Metabolic turnover rates of carbon and nitrogen stable isotopes in captive juvenile snakes

Aaron T. Fisk, Kim Sash, John Maerz, William Palmer, John P. Carroll, M. Aaron MacNeil

Research output: Contribution to journalArticlepeer-review

35 Scopus citations


Metabolic turnover rates (m) of δ15N and δ13C were assessed in different tissues of newly hatched captive-raised corn snakes (Elaphe guttata guttata) fed maintenance diets consisting of earthworms (Eisenia foetida) that varied substantially in δ15N (by 644%) and δ13C (by 5.0%). Three treatments were used during this 144 day experiment that consisted of the same diet throughout (control), shifting from a depleted to an enriched stable isotope signature diet (uptake), and shifting from an enriched to depleted stable isotope signature diet (elimination). Values of δ13C in the liver, blood, and muscle of the control snakes reached equilibrium with and were, respectively, 1.73, 2.25 and 2.29 greater than in their diet, this increase is called an isotopic discrimination factor (Δδ 13C = δ13Csnake - δ 13Cfood). Values of δ15N in snake tissues did not achieve equilibrium with the diets in any of the exposures and thus Δ15N could not be estimated. Values of metabolic turnover rates (m) for δ13C and δ15N were greater in liver than in muscle and blood, which were similar, and relative results remained the same if the fraction of 15N and 13C were modeled. Although caution is warranted because equilibrium values of stable isotopes in the snakes were not achieved, values of m were greater for δ13C than δ15N, resulting in shorter times to dietary equilibrium for δ13C upon a diet shift, and for both stable isotopes in all tissues, greater during an elimination than in an uptake shift in diet stable isotope signature. Multiple explanations for the observed differences between uptake and elimination shifts raise new questions about the relationship between animal and diet stable isotope concentrations. Based on this study, interpretation of feeding ecology using stable isotopes is highly dependent on the kind of stable isotope, tissue, direction of diet switch (uptake versus elimination), and the growth rate of the animal.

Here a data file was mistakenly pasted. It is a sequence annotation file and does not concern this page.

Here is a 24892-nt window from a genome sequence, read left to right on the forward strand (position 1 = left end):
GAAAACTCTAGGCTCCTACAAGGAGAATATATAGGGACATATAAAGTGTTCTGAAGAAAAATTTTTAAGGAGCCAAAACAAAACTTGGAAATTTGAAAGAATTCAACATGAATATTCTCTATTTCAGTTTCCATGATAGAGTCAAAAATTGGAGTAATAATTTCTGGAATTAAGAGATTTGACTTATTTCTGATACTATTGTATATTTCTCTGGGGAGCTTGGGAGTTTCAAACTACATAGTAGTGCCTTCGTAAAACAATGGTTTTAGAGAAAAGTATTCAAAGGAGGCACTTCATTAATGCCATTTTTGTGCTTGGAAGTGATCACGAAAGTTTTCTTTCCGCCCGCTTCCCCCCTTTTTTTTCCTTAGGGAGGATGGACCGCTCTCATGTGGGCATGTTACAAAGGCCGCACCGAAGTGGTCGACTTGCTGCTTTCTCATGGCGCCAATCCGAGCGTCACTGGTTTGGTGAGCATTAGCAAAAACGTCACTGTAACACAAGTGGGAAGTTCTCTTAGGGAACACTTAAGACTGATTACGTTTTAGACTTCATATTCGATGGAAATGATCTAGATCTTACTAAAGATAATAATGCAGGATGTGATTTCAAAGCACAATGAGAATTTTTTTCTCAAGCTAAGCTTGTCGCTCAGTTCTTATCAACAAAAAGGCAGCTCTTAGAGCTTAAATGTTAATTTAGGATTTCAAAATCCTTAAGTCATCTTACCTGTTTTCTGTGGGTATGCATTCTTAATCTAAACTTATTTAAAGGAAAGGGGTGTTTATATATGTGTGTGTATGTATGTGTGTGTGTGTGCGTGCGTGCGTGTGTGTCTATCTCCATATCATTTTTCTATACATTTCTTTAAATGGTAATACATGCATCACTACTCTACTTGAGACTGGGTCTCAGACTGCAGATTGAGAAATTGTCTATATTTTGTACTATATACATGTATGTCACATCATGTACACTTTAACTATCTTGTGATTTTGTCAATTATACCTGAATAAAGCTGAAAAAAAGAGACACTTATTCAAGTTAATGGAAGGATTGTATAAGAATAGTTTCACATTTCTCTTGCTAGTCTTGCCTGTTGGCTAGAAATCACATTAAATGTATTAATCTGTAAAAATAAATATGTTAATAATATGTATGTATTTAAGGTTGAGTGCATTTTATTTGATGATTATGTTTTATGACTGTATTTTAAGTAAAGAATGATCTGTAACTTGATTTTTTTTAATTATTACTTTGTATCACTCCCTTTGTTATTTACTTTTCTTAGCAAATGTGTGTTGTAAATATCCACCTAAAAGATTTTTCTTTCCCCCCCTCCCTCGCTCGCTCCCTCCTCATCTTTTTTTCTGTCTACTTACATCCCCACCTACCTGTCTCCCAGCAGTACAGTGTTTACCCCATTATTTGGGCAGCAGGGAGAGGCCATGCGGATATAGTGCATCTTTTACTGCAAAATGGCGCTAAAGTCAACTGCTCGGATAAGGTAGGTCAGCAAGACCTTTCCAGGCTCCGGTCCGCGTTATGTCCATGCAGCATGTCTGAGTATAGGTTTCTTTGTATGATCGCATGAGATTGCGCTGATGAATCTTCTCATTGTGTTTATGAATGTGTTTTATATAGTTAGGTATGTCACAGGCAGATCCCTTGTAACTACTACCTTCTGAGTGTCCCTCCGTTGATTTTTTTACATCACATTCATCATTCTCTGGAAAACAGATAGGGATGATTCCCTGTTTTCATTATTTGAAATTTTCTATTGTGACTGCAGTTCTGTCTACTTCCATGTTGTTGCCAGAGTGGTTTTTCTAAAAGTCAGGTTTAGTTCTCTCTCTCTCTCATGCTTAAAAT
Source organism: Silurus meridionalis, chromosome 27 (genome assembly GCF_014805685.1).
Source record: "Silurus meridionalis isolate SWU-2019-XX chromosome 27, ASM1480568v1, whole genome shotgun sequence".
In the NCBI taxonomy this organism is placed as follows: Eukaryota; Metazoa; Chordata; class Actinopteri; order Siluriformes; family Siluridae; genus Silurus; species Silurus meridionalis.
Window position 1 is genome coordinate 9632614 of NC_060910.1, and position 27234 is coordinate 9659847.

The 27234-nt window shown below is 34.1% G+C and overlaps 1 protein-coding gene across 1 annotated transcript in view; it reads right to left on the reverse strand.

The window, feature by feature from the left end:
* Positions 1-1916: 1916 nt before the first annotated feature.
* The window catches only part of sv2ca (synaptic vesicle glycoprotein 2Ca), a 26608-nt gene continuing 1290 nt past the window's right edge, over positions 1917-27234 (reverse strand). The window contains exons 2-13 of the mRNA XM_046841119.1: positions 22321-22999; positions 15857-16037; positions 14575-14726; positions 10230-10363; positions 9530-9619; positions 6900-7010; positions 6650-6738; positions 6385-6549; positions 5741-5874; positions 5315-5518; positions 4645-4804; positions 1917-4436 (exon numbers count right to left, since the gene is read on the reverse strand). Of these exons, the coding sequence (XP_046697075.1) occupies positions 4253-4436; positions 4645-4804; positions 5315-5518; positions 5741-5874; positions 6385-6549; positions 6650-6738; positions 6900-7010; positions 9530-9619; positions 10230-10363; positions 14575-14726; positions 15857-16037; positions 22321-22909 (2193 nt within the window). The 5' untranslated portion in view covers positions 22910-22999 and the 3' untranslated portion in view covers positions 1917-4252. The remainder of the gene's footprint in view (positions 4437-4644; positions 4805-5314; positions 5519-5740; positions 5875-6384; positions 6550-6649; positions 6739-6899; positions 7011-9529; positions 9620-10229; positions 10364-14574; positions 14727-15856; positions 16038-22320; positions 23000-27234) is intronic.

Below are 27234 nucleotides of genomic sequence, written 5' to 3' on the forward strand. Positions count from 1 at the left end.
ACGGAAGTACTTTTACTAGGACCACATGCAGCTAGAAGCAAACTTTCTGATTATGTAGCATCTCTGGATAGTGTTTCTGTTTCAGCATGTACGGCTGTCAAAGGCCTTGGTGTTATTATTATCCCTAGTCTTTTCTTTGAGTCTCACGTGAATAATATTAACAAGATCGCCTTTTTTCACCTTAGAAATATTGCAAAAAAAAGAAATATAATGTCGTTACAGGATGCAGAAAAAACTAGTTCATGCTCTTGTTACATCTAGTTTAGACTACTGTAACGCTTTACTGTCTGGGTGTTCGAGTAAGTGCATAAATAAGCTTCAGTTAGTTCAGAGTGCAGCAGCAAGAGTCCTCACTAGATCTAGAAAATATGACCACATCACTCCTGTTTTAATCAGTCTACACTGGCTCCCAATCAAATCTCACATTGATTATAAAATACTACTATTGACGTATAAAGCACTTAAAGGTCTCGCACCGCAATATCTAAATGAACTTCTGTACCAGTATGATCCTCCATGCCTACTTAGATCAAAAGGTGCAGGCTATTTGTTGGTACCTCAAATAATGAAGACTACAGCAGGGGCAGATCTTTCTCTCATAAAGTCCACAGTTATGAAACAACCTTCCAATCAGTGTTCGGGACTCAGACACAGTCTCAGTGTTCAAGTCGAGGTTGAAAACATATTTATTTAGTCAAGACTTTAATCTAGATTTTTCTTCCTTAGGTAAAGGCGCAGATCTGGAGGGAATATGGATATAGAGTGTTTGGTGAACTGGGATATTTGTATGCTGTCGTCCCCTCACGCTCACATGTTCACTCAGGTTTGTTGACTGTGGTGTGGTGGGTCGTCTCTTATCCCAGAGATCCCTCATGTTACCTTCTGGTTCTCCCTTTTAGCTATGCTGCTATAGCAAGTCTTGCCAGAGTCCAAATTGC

Original languageEnglish (US)
Pages (from-to)319-326
Number of pages8
JournalRapid Communications in Mass Spectrometry
Issue number2
StatePublished - Jan 30 2009
Externally publishedYes

ASJC Scopus subject areas

  • Analytical Chemistry
  • Spectroscopy
  • Organic Chemistry


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